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Connie recalls the day the snow fell--and it didn't melt--in Tucson!

The fog rolled in around noon. At our elevation, low-hanging clouds often transform the landscape into a Chinese painting, but not today. Dense and fast moving, the fog obscured our neighbors' homes before it ever had a chance to veil the mountains with a mantle of ephemeral beauty.

I hadn't heard a weather forecast so expected the clouds to bring some winter rain. El Niño had been a bust so far (at least in Southern Arizona), but with any luck we were finally going to get enough precipitation to make investing in a rain gauge worthwhile. Alas, it was not to be.

The next time I looked out, a swirl of large, wind-driven snowflakes was cascading from a gray sky, giving every indication of wanting to be taken seriously. There would be no leisurely bike ride today.

It soon became obvious this was going to be a real winter storm, the kind that makes us want to curl up in front of a fire with a good book and a cup of hot chocolate.

Unlike other snow events--characterized by wimpy flakes that melt as soon as they make contact with anything warmer than an ice cube--these flakes (as large and heavy as any I'd seen growing up in New England) weren't going anywhere and were, before the day was over, meant to be reckoned with.

We weren't the only ones caught unaware. Outside our bedroom window three deer were trying to make their way to anyplace that might serve as shelter. At the risk of anthropomorphizing, they appeared to be a family: a buck with at least four-point antlers, a doe and one smaller than the other two. My husband couldn't snap pictures fast enough.

Before the snow started we had asked some neighbors to join us for Mexican food at a favorite restaurant. Maybe Lydia has a sixth sense; in any case she prevailed upon us to forgo Mexican in favor of a home-cooked meal at her house. She promised comfort food, a fitting accompaniment to the weather. All we had to do was manage to get there.

Navigating the hill in a blinding snowstorm was no easy task. The small car we were driving--more at home on city streets than on slippery slopes--threatened to careen off the road and end its vehicular life as a wreck at the foot of a mountain, not unlike those abandoned, unreachable hulks we used to see rusting away in the lower reaches of the Santa Catalina Mountains.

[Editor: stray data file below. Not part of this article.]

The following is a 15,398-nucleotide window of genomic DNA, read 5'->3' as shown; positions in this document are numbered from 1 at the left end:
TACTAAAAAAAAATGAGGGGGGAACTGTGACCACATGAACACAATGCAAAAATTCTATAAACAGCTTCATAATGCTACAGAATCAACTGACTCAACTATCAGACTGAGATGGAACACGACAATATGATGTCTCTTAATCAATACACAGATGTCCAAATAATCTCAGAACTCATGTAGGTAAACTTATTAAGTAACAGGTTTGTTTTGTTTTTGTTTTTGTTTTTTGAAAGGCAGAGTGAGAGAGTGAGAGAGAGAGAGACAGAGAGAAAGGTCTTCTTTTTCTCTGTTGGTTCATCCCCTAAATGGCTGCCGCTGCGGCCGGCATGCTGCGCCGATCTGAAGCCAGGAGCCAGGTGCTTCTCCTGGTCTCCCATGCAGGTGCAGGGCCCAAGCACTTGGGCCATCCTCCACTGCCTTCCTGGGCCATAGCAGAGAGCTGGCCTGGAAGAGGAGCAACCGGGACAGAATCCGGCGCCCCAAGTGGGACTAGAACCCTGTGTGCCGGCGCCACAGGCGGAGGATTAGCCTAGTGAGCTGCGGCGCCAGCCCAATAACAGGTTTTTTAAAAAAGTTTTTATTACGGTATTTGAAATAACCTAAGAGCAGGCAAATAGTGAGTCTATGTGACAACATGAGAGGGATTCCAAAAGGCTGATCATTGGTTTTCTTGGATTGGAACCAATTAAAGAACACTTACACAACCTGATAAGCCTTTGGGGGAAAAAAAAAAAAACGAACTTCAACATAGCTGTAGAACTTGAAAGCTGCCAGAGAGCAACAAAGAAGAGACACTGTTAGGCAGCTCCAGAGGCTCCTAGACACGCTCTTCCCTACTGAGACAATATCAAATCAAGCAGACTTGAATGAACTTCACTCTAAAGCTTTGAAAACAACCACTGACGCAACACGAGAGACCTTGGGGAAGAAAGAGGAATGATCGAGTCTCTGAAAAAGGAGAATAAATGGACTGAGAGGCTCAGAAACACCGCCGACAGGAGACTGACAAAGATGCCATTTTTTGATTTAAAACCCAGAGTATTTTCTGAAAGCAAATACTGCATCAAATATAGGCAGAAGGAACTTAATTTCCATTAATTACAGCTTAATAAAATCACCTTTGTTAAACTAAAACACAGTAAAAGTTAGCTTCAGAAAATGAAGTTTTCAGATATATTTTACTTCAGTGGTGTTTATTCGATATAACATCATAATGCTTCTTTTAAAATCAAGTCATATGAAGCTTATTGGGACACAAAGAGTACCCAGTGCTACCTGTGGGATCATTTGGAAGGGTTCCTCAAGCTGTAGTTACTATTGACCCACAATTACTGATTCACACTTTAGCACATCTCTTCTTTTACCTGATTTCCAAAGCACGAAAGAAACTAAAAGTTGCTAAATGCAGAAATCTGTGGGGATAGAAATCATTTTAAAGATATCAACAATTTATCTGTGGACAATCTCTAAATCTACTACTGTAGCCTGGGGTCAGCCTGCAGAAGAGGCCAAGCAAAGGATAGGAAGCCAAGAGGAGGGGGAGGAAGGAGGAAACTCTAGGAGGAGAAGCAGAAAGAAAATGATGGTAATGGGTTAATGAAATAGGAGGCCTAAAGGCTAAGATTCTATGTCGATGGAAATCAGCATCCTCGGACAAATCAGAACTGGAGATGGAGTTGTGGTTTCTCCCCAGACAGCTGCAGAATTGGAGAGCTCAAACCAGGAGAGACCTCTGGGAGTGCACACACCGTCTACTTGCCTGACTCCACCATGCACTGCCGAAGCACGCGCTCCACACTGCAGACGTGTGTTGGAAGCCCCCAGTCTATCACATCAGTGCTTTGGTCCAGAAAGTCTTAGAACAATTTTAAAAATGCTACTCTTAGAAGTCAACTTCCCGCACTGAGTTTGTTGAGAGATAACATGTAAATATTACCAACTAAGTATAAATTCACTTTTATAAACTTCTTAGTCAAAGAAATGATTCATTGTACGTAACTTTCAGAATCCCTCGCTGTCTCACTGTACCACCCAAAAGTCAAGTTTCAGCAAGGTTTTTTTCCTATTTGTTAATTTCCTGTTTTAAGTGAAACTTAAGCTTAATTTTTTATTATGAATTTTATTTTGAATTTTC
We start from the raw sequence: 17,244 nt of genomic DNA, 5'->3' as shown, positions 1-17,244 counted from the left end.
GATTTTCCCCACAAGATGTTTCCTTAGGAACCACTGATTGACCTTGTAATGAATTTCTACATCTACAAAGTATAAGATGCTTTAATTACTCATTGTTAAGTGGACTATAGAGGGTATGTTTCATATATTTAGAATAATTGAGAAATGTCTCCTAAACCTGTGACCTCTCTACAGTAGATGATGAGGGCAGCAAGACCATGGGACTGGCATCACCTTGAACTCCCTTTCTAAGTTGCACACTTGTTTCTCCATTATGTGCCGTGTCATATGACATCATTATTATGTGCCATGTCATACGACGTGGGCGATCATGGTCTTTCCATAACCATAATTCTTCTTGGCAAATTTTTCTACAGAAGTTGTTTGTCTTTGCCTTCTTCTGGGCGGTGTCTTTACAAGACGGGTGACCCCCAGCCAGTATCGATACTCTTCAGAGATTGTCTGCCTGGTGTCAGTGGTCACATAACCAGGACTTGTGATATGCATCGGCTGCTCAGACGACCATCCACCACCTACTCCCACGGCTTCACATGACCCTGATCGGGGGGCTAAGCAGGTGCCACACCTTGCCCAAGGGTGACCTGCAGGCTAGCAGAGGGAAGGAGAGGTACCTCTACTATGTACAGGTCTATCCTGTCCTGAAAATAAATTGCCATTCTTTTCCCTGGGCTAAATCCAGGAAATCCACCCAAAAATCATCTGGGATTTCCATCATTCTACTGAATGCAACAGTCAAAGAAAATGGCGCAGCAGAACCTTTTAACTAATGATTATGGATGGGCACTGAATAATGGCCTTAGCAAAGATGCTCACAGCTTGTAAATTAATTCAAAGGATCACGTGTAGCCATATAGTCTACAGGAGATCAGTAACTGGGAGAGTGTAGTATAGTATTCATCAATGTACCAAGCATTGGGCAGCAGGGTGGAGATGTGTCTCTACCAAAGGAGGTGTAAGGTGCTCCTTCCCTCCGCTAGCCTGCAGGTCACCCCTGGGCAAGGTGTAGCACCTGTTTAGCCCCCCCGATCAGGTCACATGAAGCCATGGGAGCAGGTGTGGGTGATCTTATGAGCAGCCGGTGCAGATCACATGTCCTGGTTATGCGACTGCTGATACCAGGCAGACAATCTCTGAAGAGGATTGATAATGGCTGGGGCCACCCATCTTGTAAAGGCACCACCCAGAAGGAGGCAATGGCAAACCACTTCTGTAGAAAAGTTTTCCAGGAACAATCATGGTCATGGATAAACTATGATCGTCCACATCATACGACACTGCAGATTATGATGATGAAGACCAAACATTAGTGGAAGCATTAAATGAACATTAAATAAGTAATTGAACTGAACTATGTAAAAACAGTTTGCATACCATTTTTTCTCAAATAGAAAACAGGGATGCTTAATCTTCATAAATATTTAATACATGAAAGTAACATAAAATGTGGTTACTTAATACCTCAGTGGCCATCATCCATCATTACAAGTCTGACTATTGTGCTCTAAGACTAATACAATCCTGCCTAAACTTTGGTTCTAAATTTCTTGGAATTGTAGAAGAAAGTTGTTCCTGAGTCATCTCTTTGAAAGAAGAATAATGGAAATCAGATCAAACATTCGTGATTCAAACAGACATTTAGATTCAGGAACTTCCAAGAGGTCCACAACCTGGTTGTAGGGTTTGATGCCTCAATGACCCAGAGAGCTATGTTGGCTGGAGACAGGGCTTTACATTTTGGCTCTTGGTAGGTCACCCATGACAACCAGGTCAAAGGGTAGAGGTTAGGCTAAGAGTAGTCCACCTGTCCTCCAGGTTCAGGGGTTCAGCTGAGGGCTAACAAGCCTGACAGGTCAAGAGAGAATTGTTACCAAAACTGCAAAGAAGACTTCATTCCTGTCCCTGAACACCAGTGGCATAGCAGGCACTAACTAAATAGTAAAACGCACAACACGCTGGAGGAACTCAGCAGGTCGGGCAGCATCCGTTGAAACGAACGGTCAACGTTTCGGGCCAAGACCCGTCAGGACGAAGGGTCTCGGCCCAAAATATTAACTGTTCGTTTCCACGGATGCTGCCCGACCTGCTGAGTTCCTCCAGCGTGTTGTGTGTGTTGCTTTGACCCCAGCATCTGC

We all marveled as we sat by the dining room window gazing at a surreal scene for Southern Arizona: the landscape cloaked behind a gossamer of white while city lights, usually prominent in the distance, were now gone as if they'd been a mirage ready to disappear at the slightest nudge from Mother Nature.

After dinner we faced the daunting task of getting home. Our hosts had graciously provided a garage space, but we had pulled in with no thought to the fact that their garage is situated at the bottom of an incline. At least four inches of snow had accumulated and there was no way we were going to make it up the hill in our traction-challenged car.

As we were slip-sliding away, my husband came up with the belated idea of backing in so we could get a flying start. Since our car is a featherweight, with a little push from our friends we were able to maneuver it into position and gun our way up the hill, fishtailing much of the distance.

Miraculously, we made it home without plowing into a snow-laden mesquite or dropping off a cliff into an arroyo.

The next day brought snarled traffic, fender benders, school delays and a flurry of meteorologists explaining the mysteries of weather patterns. It also brought an e-mail from my daughter heavy with exclamation marks: Tucson made national news! I wish I were there! You are so lucky! It's so beautiful!

Tuesday brought serious melting and an occasional THUNK as snow slipped off the roof to crash onto the front deck. The north slopes clung to their diminishing patches of white, but it was only a matter of time and temperature.

The buck also showed up Tuesday, making his way across the hillside into the wash. I didn't see the rest of the family, but I imagine they were waiting on the other side of the ridge. At least I hope so.

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